Tracking down the Equilibrium posters on the web is difficult, these days. After all, creating scarcity is a key element of how Koons transformed them into expensive art objects. So like bedroom sunlight faded so many Costacos posters over the years, every blog hit devalues Koons’ work a tiny bit more. Enjoy.
Filed under: Art, Basketball, Bread City | Tags: Basketball Art, Italo Calvino, NBA, Ron Artest
Noise vs. Lightness. Death to assisted resonance!
Filed under: Architecture, Art, Basketball, Bread City, History, Journalism, Photography, War | Tags: Basketball Archeology, Basketball History, Iraq
I. American troops play basketball in Saddam Hussein’s occupied Birthday Palace. Tikrit, Iraq, 2004.
original photo by Paolo Woods
II. The 1948 Summer Games in London was the first and only time that Iraq fielded an Olympic basketball team. They sustained five of the tournament’s worst defeats. Iraq lost to China, Korea, the Philippines, and Chile by an average of 86 points per game. The United States won gold.
III. “The next week, back in Baghdad, I had a whiskey one evening with the Time bureau manager and a pair of reporters and told them about the killings at the basketball game… The bureau manager lit another cigarette as we sat in silence for a moment. ‘And especially, basketball being a pro-Western sport was nonsense,’ he said. ‘Iraqis have been playing basketball for fifty years, since long before all this. They love it.'”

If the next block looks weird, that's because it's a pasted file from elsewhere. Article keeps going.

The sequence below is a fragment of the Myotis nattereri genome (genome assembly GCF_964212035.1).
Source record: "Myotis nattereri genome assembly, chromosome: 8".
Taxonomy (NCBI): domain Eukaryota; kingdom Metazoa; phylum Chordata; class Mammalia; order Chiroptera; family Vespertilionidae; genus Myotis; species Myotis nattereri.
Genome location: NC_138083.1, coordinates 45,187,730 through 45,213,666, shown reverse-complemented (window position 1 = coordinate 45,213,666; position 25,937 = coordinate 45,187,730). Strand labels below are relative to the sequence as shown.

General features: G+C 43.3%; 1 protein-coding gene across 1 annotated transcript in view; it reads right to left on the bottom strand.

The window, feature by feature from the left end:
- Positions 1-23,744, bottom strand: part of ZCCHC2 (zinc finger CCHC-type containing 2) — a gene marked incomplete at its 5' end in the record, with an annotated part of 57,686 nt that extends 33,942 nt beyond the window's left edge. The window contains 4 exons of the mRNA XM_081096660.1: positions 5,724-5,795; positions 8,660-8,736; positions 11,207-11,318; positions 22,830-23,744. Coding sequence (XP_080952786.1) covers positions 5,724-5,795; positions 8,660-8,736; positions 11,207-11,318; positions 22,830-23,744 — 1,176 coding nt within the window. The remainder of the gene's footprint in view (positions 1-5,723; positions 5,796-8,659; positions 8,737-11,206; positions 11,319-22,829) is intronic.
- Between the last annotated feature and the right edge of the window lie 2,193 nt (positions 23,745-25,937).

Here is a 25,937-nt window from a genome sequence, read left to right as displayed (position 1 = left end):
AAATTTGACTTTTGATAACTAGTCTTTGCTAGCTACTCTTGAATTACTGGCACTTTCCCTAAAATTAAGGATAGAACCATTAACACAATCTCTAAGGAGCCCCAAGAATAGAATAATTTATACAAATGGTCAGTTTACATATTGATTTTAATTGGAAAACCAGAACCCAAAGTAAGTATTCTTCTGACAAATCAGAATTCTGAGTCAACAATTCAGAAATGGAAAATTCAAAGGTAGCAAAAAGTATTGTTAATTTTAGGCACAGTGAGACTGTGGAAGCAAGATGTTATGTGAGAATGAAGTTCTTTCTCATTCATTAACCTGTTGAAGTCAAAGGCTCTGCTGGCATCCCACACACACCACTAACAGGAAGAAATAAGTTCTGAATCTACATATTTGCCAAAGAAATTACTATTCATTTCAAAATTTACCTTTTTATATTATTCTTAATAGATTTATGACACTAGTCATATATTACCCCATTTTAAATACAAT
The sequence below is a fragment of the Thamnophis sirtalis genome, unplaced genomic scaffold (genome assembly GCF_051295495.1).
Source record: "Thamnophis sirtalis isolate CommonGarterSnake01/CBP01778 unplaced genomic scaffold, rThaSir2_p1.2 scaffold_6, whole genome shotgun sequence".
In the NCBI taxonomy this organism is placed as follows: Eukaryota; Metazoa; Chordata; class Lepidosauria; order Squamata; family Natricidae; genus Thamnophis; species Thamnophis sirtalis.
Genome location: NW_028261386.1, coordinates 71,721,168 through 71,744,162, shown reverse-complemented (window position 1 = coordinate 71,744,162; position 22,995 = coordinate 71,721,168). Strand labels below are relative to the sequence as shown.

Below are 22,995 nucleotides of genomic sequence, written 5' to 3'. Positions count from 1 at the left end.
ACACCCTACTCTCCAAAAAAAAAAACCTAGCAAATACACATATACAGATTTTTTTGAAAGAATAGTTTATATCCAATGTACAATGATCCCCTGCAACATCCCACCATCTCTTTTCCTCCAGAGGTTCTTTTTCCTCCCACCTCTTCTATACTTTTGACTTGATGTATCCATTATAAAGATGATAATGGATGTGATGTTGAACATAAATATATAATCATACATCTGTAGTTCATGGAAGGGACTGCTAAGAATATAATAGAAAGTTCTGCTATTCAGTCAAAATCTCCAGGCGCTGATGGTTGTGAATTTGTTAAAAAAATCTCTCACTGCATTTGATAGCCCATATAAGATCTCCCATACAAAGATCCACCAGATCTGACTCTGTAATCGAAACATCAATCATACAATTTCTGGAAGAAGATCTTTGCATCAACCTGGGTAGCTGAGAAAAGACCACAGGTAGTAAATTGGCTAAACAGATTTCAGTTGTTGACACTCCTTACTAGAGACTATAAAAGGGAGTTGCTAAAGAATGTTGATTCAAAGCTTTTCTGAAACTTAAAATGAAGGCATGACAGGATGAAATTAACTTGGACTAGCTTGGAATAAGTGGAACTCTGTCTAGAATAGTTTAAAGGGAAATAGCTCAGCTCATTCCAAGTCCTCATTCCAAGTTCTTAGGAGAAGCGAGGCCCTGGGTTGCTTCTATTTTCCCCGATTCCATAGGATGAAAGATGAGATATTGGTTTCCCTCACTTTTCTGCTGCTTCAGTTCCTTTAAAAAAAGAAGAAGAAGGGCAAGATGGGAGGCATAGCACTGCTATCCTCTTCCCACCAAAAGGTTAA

– From The End of Major Combat Operations, by Nick McDonnell
photo by Richard Mosse
Filed under: Art, Bread City, Photography, Shaq | Tags: 1990s Aesthetics, 1990s NBA, Basketball History, Hakeem Olajuwon
They just don’t make stock photo backdrops like they used to.
Filed under: Art, Basketball, Bread City, New York City, Photography | Tags: Google Satellite View, Jenny Odell, Photography
Jenny Odell makes collages from Google Maps’ satellite view mode, like the digital print entitled Every Basketball Court in Manhattan. She writes, “From this view, the lines that make up basketball courts… become like hieroglyphs that read: people were here.”
There are at least 100 in this image. Still, there’s no way she got them all. My favorite courts are somehow obscured. Some are partially hidden from view in chain-link rooftop domes. Others are concealed below the West Side Highway, so safe from the elements that you can play a pick-up game in a hurricane. And many are simple backboards in schoolyards without lines or marks.
But Odell is right about one thing: The court is a record. There are no written accounts or pick-up game historians. The physical court itself is the only proof we have of what happened there.
Filed under: Art, Basketball, Bread City | Tags: Basketball Art, Bryant Gumbel, David Stern, George Thompson, Painting, Racism in sports
The image of a Klansman playing basketball popped into George “Ewok” Thompson’s head fully-formed, like an image in a dream.
What emerged was a series of paintings titled Revisionist History. Thompson (who came up as a graffiti artist) takes the race issues underlying professional basketball, and blows them up huge with confrontational irony.
Earlier this month, Bryant Gumbel called the lockout as he saw it, claiming that commissioner David Stern “has always seemed eager to be viewed as some kind of modern plantation overseer, treating NBA men as if they were his boys.” It’s weird that people find this sort of commentary shocking, when racism is the white noise underlying basketball at every level. George Thompson takes the sentiment, and runs it through a science fiction ringer.
The classical execution of these paintings only adds to their surreality. Whether it’s a portrait of a masked Klansman in the triple-threat position, or posing behind a biblical sky, the striking images create a thought-provoking alternate reality.
Filed under: Art, Bread City, New York City | Tags: 1990s Aesthetics, Bootleg Culture, Ninja Turtles, Temporary Tattoos
Homemade temporary tattoo, 2011. For all the locals: keep your rep up.